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Stranger (Olive Films), The
That was certainly my opinion for years, having seen it probably six or seven times through the years, including a new 35mm print MGM either struck or screened when I worked there nearly 20 years ago. But each time I see more and more I'm struck by how un-ordinary The Stranger really is, even within the mid-‘40s film noir field. It's really an extraordinary accomplishment, a more personal film for Welles than most imagine. And Welles was too great a filmmaker to waltz through the making of a movie just to prove a point. Every scene bears his personal stamp and in a number of ways it's superior to his more celebrated noir The Lady from Shanghai, made soon after.
The Stranger's reputation has been hampered further for many years because it had the misfortune to fall into the public domain. It's widely available on myriad home video labels on VHS and DVD, and more recently via distributor Film Chest on Blu-ray. Nearly all of these versions look pretty terrible, and that hasn't helped.
The Film Chest release was pretty awful, with an image extremely soft and dupey. Kino subsequently released a Blu-ray that, judging from the screen grabs, appears to have been excellent overall, and now comes yet another release from Olive Films. It bears an MGM logo at the head, but the transfer is again disappointing. It's much superior to the Film Chest release, but it's frustratingly soft most of the time, though it gets a bit better around the halfway point,
Just after the war, Nazi hunter Wilson (Edward G. Robinson), working with the United Nations War Crimes Commission, frees Nazi Konrad Meinike (Konstantin Shayne) hoping that the now fanatically religious war criminal will lead him to Franz Kindler, one of the architects of the Holocaust.
Meinike heads to Harper, Connecticut, a quaint New England town, where Kindler (Orson Welles), using the name Charles Rankin, has established a new identity teaching at the local prep school. Coincidentally, that very day Rankin is to wed Mary Longstreet (Loretta Young), the daughter of a U.S. Supreme Court Justice.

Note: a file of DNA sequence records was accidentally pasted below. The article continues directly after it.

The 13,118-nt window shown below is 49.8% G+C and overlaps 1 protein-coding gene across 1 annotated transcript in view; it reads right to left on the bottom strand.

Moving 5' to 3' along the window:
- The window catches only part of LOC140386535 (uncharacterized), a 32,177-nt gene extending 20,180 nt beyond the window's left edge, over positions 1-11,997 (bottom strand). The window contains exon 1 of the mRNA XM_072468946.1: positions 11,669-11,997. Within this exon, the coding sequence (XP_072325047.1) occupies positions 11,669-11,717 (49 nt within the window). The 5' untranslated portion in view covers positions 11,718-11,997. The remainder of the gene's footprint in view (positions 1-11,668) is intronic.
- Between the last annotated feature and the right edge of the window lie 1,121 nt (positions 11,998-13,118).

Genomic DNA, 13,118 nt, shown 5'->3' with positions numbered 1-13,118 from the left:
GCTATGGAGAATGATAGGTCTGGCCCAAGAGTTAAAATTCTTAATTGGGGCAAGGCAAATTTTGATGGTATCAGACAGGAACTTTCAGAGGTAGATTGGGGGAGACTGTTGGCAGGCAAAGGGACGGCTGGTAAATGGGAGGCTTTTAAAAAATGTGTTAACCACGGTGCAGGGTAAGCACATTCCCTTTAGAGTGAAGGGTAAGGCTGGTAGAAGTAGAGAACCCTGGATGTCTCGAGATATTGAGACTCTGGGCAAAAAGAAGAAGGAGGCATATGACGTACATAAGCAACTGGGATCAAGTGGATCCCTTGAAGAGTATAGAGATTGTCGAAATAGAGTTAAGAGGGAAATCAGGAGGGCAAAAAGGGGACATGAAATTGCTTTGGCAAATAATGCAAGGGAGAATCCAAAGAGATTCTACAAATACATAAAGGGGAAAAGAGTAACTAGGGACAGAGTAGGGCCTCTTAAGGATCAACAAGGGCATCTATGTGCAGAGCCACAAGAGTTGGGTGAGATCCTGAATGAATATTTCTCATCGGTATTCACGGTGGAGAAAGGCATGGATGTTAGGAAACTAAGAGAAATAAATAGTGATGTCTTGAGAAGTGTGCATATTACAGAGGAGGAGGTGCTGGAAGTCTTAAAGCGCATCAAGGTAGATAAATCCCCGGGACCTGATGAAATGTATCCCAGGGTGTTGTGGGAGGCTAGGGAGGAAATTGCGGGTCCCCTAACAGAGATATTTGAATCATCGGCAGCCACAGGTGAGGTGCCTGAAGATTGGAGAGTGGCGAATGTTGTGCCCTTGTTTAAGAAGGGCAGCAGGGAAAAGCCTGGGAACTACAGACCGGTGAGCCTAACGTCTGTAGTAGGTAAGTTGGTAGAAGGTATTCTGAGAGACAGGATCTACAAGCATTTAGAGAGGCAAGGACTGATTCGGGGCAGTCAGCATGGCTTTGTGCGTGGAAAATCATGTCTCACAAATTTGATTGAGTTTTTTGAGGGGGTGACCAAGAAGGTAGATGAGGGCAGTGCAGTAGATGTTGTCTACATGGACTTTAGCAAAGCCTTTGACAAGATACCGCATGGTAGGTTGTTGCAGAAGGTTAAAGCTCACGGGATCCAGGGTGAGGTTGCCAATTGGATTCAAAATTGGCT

Threatened by Meinike's sudden appearance, Rankin strangles his former associate and, between the wedding ceremony and the reception, buries his body in a nearby forest. Nevertheless, Wilson, pretending to be an antiques dealer and historian, begins to suspect Rankin may be Kindler following Rankin's off-handed remarks over dinner: "Well," Wilson says, "Who but a Nazi would deny that Karl Marx was a German ... because he was a Jew?" Further, Mary's spaniel, Red, begins sniffing around Meinike's shallow grave.
In my review of the Film Chest release I wrote, "The Stranger is mostly unexceptional Welles but superb as noir. Despite a few Wellesian set pieces, most involving the Harper's intricate clock tower, though also Meinike's flight in the picture's opening scenes, the bulk of the film is shot in an efficient but fairly ordinary manner. Russell Metty, who also shot Welles's more imaginative and original Touch of Evil (1958), does a fine job here though it's a bit hard to tell because the image is so mediocre. During this period Welles seemed to favor extremely harsh lighting; look at the shadows even at Mr. Potter's (Billy House) drugstore. It's a unique look very similar to Welles's The Magnificent Ambersons (1942) and, to a lesser extent, The Lady from Shanghai (1948). Even in the light of day, a cold noirish chill runs through Harper's center. The authentic-looking town was in fact a backlot set built off of Santa Monica Boulevard in Hollywood. You'd never know it."